A Study of the Tone Acquisition of the Mandarin-speaking Child from One to Two and Half Years
|Course||Foreign Linguistics and Applied Linguistics|
|Keywords||tone acquisition children from one to two and half years southernMandarin Independence Hypothesis Hypothesis of Early Interaction|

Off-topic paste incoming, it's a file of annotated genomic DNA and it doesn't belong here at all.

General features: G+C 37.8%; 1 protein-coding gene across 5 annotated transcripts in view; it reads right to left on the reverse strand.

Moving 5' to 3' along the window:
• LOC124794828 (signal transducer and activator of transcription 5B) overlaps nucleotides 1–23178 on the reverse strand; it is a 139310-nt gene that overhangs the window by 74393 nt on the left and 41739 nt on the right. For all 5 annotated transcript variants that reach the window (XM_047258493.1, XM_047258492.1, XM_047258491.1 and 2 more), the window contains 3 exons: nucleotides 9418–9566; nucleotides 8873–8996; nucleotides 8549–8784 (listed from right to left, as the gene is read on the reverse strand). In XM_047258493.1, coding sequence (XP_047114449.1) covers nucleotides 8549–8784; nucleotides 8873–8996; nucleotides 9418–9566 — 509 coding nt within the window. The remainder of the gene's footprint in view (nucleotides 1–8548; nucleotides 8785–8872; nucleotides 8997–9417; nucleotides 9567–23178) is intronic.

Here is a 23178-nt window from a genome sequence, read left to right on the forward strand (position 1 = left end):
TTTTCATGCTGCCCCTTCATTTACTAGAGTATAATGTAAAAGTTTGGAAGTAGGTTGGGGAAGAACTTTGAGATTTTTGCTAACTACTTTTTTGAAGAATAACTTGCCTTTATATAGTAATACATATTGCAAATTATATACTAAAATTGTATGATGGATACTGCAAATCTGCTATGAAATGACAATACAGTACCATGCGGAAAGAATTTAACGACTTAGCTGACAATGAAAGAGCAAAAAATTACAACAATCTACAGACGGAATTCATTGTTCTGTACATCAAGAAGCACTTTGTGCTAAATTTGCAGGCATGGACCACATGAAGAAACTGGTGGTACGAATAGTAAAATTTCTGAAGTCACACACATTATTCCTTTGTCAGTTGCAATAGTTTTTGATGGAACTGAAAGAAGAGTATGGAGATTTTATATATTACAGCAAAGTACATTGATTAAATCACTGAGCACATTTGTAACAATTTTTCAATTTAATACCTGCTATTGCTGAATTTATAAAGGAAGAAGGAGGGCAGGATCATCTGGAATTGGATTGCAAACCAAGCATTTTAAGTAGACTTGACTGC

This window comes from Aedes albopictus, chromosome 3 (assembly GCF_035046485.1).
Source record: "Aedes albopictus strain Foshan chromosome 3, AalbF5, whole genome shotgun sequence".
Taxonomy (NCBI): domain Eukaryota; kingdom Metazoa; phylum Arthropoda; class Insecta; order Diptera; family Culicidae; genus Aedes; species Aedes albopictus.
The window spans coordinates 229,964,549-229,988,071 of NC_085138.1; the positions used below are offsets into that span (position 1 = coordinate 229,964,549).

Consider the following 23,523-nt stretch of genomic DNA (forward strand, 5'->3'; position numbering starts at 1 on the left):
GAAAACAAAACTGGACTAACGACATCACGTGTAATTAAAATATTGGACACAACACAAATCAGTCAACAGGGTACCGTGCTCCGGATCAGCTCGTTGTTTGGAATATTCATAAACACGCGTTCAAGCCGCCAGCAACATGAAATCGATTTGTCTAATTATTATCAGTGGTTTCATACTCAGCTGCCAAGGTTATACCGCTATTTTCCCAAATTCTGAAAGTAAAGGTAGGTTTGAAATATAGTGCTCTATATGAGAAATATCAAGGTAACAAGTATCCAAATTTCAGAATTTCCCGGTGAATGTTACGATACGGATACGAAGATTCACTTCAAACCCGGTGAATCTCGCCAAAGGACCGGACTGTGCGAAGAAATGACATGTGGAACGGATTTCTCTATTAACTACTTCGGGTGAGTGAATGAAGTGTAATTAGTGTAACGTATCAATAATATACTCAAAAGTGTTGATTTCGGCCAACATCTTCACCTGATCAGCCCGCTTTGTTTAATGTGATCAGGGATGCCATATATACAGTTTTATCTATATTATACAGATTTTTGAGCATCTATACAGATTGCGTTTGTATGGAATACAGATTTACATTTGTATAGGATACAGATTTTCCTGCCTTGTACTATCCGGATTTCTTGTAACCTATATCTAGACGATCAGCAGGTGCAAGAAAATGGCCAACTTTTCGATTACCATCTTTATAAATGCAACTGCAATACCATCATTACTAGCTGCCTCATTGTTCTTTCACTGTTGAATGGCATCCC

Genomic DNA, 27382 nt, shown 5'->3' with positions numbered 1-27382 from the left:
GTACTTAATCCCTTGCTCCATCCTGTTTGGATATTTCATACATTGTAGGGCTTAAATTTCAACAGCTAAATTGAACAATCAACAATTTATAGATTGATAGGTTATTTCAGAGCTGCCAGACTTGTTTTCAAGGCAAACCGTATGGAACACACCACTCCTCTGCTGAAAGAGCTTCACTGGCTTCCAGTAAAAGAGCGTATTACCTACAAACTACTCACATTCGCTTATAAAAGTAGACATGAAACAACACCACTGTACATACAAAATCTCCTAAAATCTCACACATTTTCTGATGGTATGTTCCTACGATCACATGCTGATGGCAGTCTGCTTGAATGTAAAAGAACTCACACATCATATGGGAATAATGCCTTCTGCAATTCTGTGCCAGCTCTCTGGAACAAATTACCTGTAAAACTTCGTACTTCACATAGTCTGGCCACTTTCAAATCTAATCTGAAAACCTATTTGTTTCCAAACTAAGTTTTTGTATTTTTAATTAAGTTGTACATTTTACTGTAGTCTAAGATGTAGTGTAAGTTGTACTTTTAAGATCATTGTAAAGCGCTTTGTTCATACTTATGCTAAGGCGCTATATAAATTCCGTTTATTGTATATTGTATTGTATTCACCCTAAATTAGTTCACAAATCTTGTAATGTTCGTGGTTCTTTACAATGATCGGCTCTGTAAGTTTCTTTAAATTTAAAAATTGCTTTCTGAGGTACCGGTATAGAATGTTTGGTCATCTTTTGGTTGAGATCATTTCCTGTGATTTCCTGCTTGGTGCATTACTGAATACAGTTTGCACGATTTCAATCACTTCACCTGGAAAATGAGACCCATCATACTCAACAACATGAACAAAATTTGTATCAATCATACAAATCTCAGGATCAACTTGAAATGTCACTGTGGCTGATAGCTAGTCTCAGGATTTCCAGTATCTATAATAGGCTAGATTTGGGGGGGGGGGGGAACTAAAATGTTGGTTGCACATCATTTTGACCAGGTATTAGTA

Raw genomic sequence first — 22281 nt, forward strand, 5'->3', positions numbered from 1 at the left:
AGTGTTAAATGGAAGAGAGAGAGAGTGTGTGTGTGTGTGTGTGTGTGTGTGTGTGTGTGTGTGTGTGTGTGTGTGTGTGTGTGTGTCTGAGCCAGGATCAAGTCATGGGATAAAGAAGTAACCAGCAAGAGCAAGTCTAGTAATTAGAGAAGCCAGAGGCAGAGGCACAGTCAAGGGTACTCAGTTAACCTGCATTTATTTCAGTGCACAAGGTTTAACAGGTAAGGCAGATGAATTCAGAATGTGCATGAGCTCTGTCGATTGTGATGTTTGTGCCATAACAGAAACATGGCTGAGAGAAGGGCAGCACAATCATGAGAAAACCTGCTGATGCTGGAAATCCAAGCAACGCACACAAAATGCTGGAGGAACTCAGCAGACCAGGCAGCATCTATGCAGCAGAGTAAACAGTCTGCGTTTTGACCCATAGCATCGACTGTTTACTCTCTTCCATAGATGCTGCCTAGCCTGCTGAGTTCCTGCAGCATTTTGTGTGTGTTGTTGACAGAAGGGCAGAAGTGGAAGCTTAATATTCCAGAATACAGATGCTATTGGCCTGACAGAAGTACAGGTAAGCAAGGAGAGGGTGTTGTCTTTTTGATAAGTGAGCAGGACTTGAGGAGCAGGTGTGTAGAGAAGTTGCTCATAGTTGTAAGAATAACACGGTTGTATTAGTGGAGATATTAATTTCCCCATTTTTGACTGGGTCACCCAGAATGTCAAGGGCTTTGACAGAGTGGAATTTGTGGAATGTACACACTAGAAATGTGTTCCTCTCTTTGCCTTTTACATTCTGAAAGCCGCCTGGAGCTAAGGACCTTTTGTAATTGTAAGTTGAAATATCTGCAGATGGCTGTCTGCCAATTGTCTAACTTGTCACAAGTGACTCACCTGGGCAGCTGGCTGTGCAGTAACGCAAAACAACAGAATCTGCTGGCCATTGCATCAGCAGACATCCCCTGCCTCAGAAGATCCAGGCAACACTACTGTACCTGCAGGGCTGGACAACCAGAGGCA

How children acquire their L1has been predicted and explained under differenthypotheses. One is the Independence Hypothesis advanced by Lenneberg(1967) andthe other is the Hypothesis of Early Interaction by Boysson-Bardies et al.(1989). Theformer claims that L1development is constrained by biological maturational processes,with no link to perceptual mechanisms, that is, language development is independentof linguistic environment. The latter is that perceptuo-motor attunements alreadyoperate in L1development, so the ambient and environmental effects can be tracedfrom an early age. We conduct an investigation on the tone acquisition in earlylanguage development by using longitudinal data of one Mandarin-speaking childliving in Changsha.Specifically, this thesis addresses the following three questions:1) At what age does the young child acquire the Mandarin tones?2) Of the four tones, which tone is acquired first? Are the rising and dipping tonesmore challenging for the Mandarin-speaking child from one to two and half years?3) Do the findings on the young child support the Independence Hypothesis or theHypothesis of Early Interaction?The female subject P, growing up in Changsha, was exposed to SouthernMandarin. The infant at the age of one-year to two-year four month was audio-andvideo-taped almost once a month at her home. Nearly14hours of video andaudio-recordings of up to45-60minutes each were made under natural observation.The narrow IPA and five-point-scale tone letters were used in transcribing the1268CVs chosen from2294utterances produced by the child. The segmentation andtranscription were completed by the author alone. One MA student in the field ofLinguistics and three other postgraduates majoring in Mandarin Phonetics were invitedto check against the auditory judgments made by the author. The intra-reliability was96.65%and the inter-reliability was92.5%.The CV utterances in the utterance-final positions and in isolation that frequentlyoccurred were chosen as the target for analysis and the data were from both the infantand her caregiver. The F0values of1268monosyllables were measured andnormalized by PRAAT. I used Shi’s method of turning normalized F0values intorelative pitch values (T-values) according to the scale defined by maximum andminimum F0values (2009). My findings reveal that:1) The infant gains a full mastery of four-tone system of Mandarin Chinese whenshe is two years old. The accurate production of T2and T4is still very high though sheexperiences some difficulty in distinguishing the two tones.2) Of the four tones, the subject acquires high level as well as high falling tonesby the end of one-year and two months old, high rising tone is mastered four monthslater, and the fall rise tone is mastered at the age of two. In addition, the child’spreference for non-complex contour tones (level, falling and rising) over complexcontour tones (fall-rise) reflects in the distribution properties of tonal contours in herearly tonal production. She has confusion about the T2-T3pair, the underlying reasonslie in the infants’ perceptual difficulties, physiological constraints of her articulators,similar phonological features of the two tones as well as marking convention.3) Our findings lend a strong support for the Hypothesis of Early Interaction. Asthe subject gets more exposure to her mother tongue, all the values of her toneproduction get approaching to adults’, indicating the effect of ambient language.Her performances on the four tones suggest that the prosodic development ofinfant is an interaction between the universal articulatory tendencies and the influenceof the ambient language.